Trade Regulation–Price Discrimination–Liability for “Fourth Level” Injury Falls Within the Scope of Section 2(a) of the Clayton Act, as Amended by the Robinson-Patman Act–Perkins v. Standard Oil Company of California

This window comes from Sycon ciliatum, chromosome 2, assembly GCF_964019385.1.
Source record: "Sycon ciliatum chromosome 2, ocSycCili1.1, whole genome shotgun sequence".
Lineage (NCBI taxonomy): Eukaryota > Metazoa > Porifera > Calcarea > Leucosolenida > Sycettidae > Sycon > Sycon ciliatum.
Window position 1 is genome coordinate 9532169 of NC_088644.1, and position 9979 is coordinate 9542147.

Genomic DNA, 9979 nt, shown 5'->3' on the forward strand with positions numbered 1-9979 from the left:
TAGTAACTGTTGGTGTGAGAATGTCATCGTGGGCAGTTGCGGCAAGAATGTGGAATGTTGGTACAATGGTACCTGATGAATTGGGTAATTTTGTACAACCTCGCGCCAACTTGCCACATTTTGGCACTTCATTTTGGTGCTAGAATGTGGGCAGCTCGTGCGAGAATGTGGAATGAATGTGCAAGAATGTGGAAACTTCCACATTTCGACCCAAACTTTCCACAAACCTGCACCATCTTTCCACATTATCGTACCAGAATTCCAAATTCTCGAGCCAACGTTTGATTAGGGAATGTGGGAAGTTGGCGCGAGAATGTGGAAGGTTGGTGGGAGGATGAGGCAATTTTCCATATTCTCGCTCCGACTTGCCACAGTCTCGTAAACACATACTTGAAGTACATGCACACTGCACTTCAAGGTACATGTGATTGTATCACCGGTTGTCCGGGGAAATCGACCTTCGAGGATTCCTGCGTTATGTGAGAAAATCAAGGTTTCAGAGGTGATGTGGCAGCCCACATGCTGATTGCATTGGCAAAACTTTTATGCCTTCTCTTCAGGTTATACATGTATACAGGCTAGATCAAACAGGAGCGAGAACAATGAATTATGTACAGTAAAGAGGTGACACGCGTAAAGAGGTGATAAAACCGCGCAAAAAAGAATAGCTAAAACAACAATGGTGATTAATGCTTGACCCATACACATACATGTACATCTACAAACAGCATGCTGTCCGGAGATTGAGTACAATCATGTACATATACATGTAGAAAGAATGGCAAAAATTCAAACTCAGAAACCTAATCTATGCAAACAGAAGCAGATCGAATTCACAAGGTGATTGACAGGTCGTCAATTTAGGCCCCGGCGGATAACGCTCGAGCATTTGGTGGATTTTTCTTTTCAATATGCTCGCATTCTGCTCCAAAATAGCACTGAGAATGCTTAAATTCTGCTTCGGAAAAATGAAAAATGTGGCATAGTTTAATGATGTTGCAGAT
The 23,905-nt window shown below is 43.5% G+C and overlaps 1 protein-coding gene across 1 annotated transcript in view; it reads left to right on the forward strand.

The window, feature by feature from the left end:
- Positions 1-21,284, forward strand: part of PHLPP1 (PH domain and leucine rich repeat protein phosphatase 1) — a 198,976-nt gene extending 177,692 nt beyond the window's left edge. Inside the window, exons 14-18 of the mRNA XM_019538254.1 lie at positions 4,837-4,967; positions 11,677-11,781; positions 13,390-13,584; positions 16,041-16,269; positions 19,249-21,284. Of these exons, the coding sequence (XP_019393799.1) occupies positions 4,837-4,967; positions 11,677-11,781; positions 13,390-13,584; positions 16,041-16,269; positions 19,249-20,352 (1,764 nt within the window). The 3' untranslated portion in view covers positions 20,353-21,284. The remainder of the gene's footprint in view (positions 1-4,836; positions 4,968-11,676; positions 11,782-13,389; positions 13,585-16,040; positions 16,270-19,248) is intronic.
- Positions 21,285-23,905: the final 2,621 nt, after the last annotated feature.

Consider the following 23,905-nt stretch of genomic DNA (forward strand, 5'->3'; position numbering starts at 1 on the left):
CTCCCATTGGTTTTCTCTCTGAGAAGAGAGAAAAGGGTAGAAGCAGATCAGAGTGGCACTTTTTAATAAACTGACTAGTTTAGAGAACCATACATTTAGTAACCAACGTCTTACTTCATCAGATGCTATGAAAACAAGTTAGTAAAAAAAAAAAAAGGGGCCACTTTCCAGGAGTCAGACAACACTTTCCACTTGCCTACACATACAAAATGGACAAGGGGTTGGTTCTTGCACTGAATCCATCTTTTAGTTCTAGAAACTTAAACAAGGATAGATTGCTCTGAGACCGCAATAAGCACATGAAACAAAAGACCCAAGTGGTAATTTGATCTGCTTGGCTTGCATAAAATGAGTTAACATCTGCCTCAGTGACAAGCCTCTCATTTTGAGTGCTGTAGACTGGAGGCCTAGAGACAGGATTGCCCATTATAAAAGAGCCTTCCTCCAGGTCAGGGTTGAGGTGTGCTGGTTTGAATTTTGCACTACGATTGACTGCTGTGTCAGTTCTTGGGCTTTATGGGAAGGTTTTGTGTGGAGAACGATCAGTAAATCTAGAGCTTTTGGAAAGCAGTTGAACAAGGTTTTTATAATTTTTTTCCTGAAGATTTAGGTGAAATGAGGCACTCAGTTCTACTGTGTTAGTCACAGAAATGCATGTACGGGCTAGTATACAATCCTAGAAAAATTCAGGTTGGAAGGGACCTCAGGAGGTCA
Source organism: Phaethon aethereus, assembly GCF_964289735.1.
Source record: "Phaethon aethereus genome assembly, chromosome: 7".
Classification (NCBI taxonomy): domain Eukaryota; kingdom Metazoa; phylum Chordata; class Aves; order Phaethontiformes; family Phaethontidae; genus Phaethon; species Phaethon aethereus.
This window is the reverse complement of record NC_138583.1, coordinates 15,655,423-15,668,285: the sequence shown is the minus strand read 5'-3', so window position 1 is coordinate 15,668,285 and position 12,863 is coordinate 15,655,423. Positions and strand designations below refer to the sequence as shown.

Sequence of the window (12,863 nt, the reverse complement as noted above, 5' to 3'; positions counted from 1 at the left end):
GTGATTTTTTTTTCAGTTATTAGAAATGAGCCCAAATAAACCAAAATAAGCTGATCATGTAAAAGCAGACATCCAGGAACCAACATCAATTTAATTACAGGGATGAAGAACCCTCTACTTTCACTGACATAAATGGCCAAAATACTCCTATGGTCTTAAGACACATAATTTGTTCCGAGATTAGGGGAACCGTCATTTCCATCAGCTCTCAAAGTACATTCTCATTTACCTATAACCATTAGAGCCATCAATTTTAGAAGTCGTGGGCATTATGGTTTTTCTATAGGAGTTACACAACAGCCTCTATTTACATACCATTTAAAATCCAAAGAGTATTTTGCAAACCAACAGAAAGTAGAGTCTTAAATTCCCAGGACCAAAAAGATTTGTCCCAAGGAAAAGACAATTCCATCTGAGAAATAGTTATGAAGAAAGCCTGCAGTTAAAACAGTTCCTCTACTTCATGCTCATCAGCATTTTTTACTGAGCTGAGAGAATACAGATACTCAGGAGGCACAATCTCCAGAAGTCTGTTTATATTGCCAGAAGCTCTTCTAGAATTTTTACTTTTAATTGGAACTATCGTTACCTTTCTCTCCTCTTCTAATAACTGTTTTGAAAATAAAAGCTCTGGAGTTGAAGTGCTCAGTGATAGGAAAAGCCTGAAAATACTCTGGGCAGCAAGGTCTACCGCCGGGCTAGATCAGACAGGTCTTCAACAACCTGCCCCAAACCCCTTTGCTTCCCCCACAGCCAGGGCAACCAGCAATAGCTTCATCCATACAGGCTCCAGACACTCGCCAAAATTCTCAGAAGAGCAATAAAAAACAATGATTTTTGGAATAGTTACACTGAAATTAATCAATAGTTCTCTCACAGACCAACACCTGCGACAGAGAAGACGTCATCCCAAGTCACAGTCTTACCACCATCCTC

During the mid-1950’s Clyde A. Perkins, a major independent wholesaler and retailer operating in the states of Washington and Oregon, bought substantial quantities of gasoline and oil from Standard Oil Company of California. During the same period, Standard also sold gasoline and oil to Signal Oil and Gas Company, a large wholesaler whose subsidiaries operated at wholesale and retail levels in the same area as Perkins. The price Standard charged to Signal, however, was lower than the price it charged to Perkins. Signal passed on the advantages of this lower price to its subsidiary, Western Hyway, which in tum sold at a reduced price to one of its own subsidiaries, Regal Stations Company. The competitive effect of this price differential was that the retail stations operated by Regal were able to undercut Perkins’ retail price. Perkins’ consequent inability to compete resulted in a decline in sales and induced him to sell his business at a low price. He then sued Standard Oil for treble damages under section 2(a) of the Clayton Act, as amended by the Robinson-Patman Price Discrimination Act, alleging that the financial injuries he suffered while competing with Regal at the retail level were a result of Standard’s price discrimination at the wholesale level.